The wind tunnel’s test equipment was damaged by the Whittier Narrows Earthquake. It was closed in 1997 to be replaced by a new facility.
3 April 1941: North American Aviation test pilot Robert Creed Chilton takes his first flight—a one hour familiarization—in the company’s prototype of a new fighter for the Royal Air Force, the NA-73X, NX19998, at Mines Field. (Mines would later become Los Angeles International Airport, LAX.)
The airplane had first been flown by free-lance test pilot Vance Breese, 26 October 1940, and he had flown it several times. North American’s Chief Test Pilot, Paul Baird Balfour, on his first flight in NX19998, ran out of fuel and crash landed in a plowed field 150 yards (137 meters) west of the airfield, 20 November 1940. The prototype had flown just 3 hours, 20 minutes.
The NA-73X was repaired and Bob Chilton was assigned to complete the testing program. The airplane would become the legendary P-51 Mustang, and Chilton would continue to conduct the majority of flight testing on its improvements and modifications.
Robert Creed Chilton was born 6 February 1912 at Eugene, Oregon, the third of five children of Leo Wesley Chilton, a physician, and Edith Gertrude Gray. He attended Boise High School in Idaho, graduating in 1931. Chilton participated in football, track and basketball, and also competed in the state music contest. After high school, Chilton attended the University of Oregon where he was a member of the Sigma Chi fraternity (ΣΧ). He was also a member of the Reserve Officers Training Corps (ROTC).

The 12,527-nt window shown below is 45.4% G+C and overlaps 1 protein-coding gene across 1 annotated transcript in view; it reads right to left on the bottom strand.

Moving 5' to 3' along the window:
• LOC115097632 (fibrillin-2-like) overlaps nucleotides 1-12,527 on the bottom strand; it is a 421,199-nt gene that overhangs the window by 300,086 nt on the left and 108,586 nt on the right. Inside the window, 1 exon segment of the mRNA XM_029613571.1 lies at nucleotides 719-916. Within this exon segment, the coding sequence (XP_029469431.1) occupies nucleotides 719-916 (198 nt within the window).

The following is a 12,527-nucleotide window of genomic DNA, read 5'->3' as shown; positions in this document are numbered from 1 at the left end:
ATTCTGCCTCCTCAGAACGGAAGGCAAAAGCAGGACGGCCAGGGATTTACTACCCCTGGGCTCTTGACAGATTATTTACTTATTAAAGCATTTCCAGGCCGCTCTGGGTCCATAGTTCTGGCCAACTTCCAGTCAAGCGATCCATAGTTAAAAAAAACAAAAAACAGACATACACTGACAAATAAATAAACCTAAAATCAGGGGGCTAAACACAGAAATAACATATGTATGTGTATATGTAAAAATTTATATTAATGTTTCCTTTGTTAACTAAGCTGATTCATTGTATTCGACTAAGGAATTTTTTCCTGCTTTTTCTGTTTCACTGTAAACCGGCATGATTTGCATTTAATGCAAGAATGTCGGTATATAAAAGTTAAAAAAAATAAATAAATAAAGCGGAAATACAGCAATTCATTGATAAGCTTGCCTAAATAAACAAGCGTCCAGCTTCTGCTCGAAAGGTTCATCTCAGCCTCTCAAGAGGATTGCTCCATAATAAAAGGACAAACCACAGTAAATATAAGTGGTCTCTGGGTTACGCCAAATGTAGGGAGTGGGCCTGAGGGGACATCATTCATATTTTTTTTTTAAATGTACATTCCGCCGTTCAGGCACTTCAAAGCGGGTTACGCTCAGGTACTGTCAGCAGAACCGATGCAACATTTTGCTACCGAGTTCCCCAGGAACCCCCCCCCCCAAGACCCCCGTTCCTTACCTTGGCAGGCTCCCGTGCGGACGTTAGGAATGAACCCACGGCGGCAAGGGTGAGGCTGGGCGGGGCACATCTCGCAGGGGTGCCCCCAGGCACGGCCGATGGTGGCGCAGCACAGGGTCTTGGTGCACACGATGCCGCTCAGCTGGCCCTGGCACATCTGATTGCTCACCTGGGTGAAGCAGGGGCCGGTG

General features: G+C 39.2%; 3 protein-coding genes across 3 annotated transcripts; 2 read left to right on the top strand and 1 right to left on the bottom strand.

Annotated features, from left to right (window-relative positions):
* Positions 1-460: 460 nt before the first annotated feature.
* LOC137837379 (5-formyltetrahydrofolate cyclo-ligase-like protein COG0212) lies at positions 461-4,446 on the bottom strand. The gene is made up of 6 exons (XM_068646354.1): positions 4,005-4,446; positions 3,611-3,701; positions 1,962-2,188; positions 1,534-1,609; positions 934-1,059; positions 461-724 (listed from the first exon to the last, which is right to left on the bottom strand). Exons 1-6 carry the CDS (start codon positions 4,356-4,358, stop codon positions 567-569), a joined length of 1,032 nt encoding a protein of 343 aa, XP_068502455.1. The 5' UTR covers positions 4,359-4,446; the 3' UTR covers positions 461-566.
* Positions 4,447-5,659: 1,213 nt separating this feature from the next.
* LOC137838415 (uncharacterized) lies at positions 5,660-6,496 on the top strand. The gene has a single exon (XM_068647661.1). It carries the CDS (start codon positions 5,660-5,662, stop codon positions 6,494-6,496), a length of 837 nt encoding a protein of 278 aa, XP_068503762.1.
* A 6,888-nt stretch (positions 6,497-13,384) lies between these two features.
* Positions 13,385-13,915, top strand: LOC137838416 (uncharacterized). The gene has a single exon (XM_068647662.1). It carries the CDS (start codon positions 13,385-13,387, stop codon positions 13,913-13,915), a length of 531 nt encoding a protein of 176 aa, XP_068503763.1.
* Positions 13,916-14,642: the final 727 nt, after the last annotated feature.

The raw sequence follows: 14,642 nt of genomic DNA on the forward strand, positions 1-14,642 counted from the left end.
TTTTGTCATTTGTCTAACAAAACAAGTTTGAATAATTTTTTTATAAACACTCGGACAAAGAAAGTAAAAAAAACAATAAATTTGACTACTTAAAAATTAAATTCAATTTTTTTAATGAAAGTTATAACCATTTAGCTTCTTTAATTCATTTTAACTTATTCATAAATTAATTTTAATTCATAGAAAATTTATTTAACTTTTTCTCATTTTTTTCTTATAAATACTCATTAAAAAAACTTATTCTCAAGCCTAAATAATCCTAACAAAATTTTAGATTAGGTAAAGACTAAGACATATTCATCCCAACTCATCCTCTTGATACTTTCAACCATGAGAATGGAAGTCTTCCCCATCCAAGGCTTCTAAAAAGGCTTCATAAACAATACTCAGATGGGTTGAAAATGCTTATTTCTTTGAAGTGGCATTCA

Bob Chilton enlisted as an Aviation Cadet in the U.S. Army Air Corps, 25 June 1937. He was trained as a fighter pilot at Randolph Field and Kelly Field in Texas, and was commissioned as a Second Lieutenant in 1938. Lieutenant Chilton was assigned to fly the Curtiss P-36 Hawk with the 79th Pursuit Squadron, 20th Pursuit Group, at Barksdale Field, Louisiana. Because of a medical condition, he was released from active duty, 1 April 1939.
At some time prior to 1940, Bob Chilton, married his first wife, Catherine. They lived in Santa Maria, California, where he worked as a pilot at the local airport.
In January 1941, Chilton went to work as a production test pilot for North American Aviation, Inc., Inglewood, California. After just a few months, he was assigned to the NA-73X.
Chilton married his second wife, Betty W. Shoemaker, 15 November 1951.